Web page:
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Explaining the foothold trap*

Foothold traps are designed to catch an animal by the foot. These traps are also called “leghold” traps. Foothold traps are used to restrain an animal. There are two types of foothold traps: coilspring traps and longspring traps.

An animal’s foot is very tough. It is made up of small bones, cartilage, and a heavy pad. There are very few nerve endings in the foot, and an animal experiences little discomfort if its foot is gripped in a trap. It is important to consider the size of the animal and select an appropriate size foothold trap to use for it. A trap that is too large could grip the animal too high on the leg and cause injury. Always use the smallest trap that will reliably hold the animal. Laws and regulations limit the size of foothold traps that may be used on land.

Foothold traps can be used on land or in the water. In land trapping, foothold traps offer an advantage because they restrain the animal but do not kill it. Non-target animals can be released alive from foothold traps that are set on land. This is an important factor where domestic animals are concerned. When foothold traps are used in the water, they can be fastened so the captured animal will drown.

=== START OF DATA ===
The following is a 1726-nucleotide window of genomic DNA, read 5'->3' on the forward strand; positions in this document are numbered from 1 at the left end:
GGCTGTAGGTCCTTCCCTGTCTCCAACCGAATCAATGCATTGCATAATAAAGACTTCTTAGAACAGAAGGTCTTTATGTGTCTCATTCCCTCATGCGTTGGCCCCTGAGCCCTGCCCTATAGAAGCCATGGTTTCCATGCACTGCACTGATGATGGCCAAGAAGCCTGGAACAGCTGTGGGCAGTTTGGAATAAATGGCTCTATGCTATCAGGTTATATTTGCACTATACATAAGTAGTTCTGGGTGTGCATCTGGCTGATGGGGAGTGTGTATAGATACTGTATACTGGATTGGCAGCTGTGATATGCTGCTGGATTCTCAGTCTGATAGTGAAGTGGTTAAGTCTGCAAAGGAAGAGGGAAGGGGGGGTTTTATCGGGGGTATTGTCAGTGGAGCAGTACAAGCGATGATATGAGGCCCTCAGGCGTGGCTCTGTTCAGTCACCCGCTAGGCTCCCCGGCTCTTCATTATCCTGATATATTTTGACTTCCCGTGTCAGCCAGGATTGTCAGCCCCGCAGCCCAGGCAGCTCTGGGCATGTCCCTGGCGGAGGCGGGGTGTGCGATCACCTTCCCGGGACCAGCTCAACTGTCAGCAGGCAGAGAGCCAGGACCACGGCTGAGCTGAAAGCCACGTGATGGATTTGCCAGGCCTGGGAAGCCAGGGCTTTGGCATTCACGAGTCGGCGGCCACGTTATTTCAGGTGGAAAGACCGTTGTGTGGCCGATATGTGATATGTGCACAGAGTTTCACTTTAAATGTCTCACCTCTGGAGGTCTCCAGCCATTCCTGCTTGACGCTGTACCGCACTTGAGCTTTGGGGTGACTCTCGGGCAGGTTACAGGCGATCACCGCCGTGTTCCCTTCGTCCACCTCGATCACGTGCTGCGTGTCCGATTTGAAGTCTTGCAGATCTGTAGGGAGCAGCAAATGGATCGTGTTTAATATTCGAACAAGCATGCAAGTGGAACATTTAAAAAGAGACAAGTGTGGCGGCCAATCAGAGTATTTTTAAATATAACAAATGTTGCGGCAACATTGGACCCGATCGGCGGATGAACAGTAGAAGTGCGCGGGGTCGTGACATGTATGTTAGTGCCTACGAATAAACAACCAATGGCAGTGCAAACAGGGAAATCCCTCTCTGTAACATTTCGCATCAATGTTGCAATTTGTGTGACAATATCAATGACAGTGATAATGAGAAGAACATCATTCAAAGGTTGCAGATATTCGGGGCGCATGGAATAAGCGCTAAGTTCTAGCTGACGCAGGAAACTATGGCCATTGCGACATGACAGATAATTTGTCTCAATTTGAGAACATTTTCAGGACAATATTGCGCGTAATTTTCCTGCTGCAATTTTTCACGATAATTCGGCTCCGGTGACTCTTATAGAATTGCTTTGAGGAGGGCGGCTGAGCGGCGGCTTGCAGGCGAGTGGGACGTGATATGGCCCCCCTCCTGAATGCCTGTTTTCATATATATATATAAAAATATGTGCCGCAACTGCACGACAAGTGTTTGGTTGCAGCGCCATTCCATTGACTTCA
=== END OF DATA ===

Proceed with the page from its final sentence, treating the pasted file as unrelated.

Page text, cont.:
Foothold traps can be used for any type of animal on land or in the water. This is one of their advantages. They are also easy to conceal. This is another advantage. Some animals, like fox and coyote, are very wary. Foothold traps are a good choice for these animals.

Click here to see a picture showing the parts of a foothold trap.

Click here to learn how to set a foothold trap.

*Editor's note:  This information has been copied from the Ohio Division of Wildlife's website and Trapper Education Manual.  The ODNR's copyright policy states "Information presented on this (Ohio Division of Wildlife) site is considered public information and may be distributed or copied unless otherwise noted. Use of appropriate byline/photo/image credits is required."  Wild-About-Trapping.com has taken all possible steps to comply with the ODNR policy and thanks them for the generous use of this information.  We sincerely hope that young trappers will make the best of this information to increase their trapping enjoyment and success.

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